Diversity in “the fandom” (by which I mean a broad umbrella term that encompasses SF, fantasy, comics, conventions, and such related geeky pursuits) is a big issue lately, which is an awesome thing. But it’s one of those things which, because it involves human beings, tends to be complex and confusing at times.
I’m thinking just this moment of John Scalzi, who picked up a Hugo at WorldCon for his book Redshirts. I have not read the book myself, but Mrs. Gneech has and declared it an enjoyable read– I don’t have any doubt that it deserves the award. And Scalzi is certainly someone who at least tries to champion the broadening of horizons.
And yet… well, and yet… given recent events, I’m not sure how I would feel in Scalzi’s place. Scalzi, like so many Hugo winners, is yet another privileged white dude, and on some level, does that cheapen the accomplishment, no matter how hard he may have busted to get it?
I ask this because, although I’m certainly nowhere near being in contention for a Hugo myself at the moment, given my upcoming career change it’s not an unreasonable goal for me to shoot for… and I am also yet another privileged white dude. Scalzi and I share a lot of qualities, and a lot of opinions, and a lot of sensibilities, so it’s not hard for me to project myself into that place and wonder how I would feel there.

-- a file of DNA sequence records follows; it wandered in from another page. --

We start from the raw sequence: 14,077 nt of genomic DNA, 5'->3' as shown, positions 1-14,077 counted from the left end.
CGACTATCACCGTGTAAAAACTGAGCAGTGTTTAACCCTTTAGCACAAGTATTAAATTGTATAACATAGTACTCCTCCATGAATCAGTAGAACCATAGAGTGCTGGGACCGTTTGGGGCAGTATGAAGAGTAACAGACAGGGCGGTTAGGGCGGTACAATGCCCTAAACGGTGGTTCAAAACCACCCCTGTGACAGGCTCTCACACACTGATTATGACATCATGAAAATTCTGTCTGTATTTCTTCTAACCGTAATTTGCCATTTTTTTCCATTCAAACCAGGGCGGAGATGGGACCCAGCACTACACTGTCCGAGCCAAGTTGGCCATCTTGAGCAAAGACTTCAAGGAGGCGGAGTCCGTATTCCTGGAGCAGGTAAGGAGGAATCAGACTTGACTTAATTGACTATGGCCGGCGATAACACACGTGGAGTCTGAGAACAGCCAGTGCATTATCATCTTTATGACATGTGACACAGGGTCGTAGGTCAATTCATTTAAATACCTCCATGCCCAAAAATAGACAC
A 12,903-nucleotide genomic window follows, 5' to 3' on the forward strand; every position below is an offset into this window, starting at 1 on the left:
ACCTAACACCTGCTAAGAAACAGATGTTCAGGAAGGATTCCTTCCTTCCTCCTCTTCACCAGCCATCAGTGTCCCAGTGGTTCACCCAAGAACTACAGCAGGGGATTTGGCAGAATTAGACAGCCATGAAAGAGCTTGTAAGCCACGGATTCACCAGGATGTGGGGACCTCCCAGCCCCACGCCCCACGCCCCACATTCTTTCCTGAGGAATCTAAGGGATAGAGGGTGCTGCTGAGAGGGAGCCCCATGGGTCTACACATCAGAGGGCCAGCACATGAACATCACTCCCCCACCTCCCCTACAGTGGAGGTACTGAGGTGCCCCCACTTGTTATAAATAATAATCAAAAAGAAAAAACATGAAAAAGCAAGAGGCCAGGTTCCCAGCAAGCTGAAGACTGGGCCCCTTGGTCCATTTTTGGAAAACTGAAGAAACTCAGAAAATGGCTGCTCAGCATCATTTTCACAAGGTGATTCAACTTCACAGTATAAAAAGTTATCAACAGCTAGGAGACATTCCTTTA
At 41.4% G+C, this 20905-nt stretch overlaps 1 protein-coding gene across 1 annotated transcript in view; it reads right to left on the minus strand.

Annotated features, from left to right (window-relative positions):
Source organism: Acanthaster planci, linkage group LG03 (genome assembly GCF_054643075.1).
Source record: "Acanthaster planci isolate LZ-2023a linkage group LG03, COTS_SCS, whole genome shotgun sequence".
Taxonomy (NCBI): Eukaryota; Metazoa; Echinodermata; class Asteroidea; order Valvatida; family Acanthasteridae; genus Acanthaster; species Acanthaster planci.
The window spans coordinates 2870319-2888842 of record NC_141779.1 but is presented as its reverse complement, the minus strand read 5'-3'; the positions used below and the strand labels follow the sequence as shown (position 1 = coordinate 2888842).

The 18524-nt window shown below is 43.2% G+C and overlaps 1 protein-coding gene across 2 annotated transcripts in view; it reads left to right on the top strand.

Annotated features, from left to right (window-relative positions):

Certainly if he has any of these thoughts, he hasn’t said so, and I honestly don’t know if it wouldn’t be churlish if he did. The whole topic is fraught with peril. If you are a Scalzi here, what are you supposed to do? Turn down the Hugo? Recuse yourself from the running all together and throw away a valuable career opportunity? Use the moment to call for change (while still benefiting from the system)? Or just do as he has done, smile and say “thank you” and be yet another privileged white dude who won an award when some other just-as-talented, just-as-worthy author not in that category didn’t?
I don’t have a good answer for this. I’m open to suggestions!